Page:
Art on the waterways

29 October, 2021

Day 29 of Writing Nangak Tamboree.

Not much walking going on today, to be honest, and not much writing, because as everyone in Victoria knows, last night’s thunderstorm developed into something rather fierce over night and this morning, and it’s still pretty miserable, with lashing rain. There’s a great deal of damage all over the state – roofs off, power out, NBN down, at least one sighting of a trampoline flying through the air, and everything smashed.

Especially trees.

I went back to the Moaning Tree Forest today, after the worst of the storm had passed. Two big eucalypts were uprooted and crashed right near where I sat in my car to write yesterday, and I could see trunks snapped and tree limbs torn off all along the area and in the Sanctuary – I didn’t go in, because it was still pretty wild and teetering branches are not my favourite thing. To be honest, for the final day of lockdown, a minor apocalypse seemed appropriate, after all we’ve been through, and also a little bit freaky. The roads and lawns were covered in debris – leaves, branches, and blossom – to the great delight of a huge gang of galahs who were feeding on the gum nuts and seeds scattered everywhere. I feel very sorry for all the fledglings who were trying to stay in their nests in that wind. I’m sure there must’ve been quite a few casualties.

So let’s think of something happier. I stopped at one of my favourite pieces among the many in the huge outdoor sculpture garden that is the Bundoora campus: Karen Ward’s Hermitage (2001). Before the pandemic, when I was teaching Writing Creative Nonfiction, I’d bring my students here, or to the Sanctuary, for a walk and a few writing exercises. We’d look at things – bark, mushrooms popping up in the lawn, Hermitage, the old hospital buildings, the waterhole with frogs – and everyone would wander off to write some short pieces about place, then stand together and read them out loud. It was always my favourite class. I hope we get to do it again.

Karen Ward's sculpture Hermitage, which is shaped like a timber shack.

And that made me remember that I haven’t yet written about the sculpture that can be found along the waterways in Nangak Tamboree. So here are a few I have admired on previous days’ walks over the past few weeks.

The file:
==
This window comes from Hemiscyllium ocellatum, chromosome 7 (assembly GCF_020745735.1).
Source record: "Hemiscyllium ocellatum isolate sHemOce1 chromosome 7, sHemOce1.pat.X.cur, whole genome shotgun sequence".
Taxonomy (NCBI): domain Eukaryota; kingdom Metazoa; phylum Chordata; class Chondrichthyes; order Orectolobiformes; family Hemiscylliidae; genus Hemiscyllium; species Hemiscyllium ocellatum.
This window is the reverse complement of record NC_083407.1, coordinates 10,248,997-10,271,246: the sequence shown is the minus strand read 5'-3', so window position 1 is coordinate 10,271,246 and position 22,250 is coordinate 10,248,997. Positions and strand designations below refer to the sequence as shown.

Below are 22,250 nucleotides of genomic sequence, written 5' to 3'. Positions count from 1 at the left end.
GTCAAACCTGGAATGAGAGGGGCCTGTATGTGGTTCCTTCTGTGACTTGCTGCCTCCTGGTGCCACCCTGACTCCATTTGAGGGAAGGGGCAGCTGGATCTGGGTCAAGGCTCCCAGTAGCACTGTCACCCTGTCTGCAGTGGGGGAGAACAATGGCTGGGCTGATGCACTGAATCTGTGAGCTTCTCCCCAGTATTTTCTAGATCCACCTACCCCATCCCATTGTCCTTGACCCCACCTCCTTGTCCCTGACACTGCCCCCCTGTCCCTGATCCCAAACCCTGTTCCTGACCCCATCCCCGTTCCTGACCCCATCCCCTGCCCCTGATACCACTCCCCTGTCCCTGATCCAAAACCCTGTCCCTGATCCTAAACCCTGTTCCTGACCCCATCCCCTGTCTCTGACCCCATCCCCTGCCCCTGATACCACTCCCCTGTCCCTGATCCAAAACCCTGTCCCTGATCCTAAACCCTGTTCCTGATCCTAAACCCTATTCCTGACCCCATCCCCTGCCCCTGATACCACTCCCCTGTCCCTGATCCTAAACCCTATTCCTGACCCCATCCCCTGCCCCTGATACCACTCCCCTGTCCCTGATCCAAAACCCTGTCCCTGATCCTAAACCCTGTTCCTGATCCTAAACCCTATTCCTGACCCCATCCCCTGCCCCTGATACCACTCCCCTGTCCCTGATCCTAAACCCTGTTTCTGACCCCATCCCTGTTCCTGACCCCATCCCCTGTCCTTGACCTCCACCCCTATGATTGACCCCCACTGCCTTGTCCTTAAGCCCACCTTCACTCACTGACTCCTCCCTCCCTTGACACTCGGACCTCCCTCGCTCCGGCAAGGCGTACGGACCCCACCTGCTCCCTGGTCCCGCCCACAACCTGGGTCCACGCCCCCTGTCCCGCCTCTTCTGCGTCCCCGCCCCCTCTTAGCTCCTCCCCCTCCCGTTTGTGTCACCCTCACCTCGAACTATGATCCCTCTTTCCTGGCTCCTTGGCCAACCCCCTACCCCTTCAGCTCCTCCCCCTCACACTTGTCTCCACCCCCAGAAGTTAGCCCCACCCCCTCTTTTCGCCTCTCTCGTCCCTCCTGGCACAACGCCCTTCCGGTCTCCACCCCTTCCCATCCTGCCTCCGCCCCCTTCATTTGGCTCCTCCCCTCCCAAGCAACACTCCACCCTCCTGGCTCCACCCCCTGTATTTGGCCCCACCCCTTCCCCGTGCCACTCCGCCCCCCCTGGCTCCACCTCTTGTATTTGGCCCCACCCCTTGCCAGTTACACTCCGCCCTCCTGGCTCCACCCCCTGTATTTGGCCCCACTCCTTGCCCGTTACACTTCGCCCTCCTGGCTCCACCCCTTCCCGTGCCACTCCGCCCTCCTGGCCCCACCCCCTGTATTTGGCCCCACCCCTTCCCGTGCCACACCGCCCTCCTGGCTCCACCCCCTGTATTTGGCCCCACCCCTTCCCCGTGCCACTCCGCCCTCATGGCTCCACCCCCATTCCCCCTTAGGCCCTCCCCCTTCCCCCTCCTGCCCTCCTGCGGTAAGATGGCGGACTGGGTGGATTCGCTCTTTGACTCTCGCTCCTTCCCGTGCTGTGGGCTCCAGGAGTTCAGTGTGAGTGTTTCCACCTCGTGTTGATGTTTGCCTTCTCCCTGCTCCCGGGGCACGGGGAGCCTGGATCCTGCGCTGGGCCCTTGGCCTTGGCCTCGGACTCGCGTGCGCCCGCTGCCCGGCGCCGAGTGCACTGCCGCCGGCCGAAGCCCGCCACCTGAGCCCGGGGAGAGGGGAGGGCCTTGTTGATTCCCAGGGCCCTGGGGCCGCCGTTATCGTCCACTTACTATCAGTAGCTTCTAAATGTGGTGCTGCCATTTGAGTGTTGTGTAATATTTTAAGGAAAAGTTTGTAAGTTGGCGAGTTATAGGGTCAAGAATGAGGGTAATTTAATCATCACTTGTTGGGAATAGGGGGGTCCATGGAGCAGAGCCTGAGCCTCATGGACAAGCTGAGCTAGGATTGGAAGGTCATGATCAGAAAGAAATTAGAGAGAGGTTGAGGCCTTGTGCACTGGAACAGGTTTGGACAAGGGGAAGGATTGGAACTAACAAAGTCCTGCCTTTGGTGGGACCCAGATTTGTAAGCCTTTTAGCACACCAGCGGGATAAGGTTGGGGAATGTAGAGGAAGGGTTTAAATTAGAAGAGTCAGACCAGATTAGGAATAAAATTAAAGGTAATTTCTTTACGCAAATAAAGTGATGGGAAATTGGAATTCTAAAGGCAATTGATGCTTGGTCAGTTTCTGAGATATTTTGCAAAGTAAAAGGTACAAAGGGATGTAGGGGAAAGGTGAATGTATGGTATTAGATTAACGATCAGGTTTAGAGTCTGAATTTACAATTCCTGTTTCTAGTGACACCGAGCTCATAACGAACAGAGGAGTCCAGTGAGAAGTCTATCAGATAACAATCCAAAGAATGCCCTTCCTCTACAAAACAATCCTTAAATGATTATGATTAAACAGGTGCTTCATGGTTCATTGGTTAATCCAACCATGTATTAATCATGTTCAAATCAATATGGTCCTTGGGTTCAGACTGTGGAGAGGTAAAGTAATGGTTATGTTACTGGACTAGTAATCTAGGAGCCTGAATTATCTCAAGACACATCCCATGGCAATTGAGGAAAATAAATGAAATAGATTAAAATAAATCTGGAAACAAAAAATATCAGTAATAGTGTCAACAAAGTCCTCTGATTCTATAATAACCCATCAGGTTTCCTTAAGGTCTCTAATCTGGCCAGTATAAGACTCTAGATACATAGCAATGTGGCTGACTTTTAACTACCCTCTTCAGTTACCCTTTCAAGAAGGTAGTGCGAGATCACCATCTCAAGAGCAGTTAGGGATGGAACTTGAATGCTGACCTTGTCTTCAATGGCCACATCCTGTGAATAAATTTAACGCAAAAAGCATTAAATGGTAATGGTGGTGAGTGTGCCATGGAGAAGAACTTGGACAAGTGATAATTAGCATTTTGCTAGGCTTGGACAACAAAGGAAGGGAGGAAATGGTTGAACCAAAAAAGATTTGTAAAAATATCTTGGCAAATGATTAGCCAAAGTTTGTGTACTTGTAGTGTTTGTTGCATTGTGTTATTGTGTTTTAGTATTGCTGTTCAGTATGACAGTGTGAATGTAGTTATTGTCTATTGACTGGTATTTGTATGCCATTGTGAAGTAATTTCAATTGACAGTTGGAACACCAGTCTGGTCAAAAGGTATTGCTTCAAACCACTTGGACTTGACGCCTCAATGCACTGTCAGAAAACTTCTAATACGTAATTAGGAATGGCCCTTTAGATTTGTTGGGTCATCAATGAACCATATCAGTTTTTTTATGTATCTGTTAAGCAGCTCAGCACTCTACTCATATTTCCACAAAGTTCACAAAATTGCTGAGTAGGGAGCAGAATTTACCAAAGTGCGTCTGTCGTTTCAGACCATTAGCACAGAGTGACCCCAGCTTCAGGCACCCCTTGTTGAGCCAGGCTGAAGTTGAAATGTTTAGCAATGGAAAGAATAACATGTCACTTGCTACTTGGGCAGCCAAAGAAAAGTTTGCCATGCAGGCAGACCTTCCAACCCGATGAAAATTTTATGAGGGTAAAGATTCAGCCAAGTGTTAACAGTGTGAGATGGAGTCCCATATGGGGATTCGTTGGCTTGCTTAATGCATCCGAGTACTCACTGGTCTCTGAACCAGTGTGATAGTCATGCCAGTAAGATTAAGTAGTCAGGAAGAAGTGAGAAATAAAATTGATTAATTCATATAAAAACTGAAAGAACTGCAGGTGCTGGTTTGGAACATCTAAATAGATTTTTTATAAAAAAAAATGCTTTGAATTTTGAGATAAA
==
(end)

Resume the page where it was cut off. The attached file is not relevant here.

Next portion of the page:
I find my students often don’t realise that they’re studying in a sculpture park. But then, I didn’t realise we had all these different waterways and open spaces. I guess you take it for granted, once you’ve seen a life-sized bronze rhinoceros or an upside-down Governor La Trobe. And some of the pieces along the waterways probably don’t get noticed so often. Which is a pity, because some of them are splendid.

This is another favourite, partly because of its positioning. You can’t get to it easily – instead you glimpse it through a break in the shrubs along the banks of the moat. It’s Heather B. Swann’s Horned Night Walker (2003).

Heather B. Swann's sculpture, Horned Night Walker, shaped from thin iron bars, seen across the water.

Further along the Moat are two pieces by one of Melbourne’s best loved sculptors, Inge King. (Probably her most recognisable work is the series of massive black-painted waves, Forward Surge, on the lawn between the NGV and Hamer Hall.) There are several of her pieces along here, but the most dramatic (and she was very good at drama) sits almost in the moat, at the foot of the amphitheatre, so that it forms a backdrop to performance and everyone in the audience can see it. It’s called Dialogue of Circles and was commissioned in 1976.

Inge King sculpture Dialogue of Circles - two massive steel plinths hold spirals.

A hundred metres or so further on is a small group work, also by Inge King, called Group of Boulders. It’s right next to the Main Lake, on the grassy slope that I have learned is called Academic Lawn. I imagine that means that it’s a lawn where, on a warmer day than this one, academics are meant to lounge about like extras in Brideshead Revisited, and possibly roll right down and end up in the lake.

Inge King sculpture, Group of Boulders: short painted steel blocks facing each other.

If you want to wander around the sculpture park for yourself and have a look, here’s a map. If you need a reason to go for a walk, it’s a damn good one.

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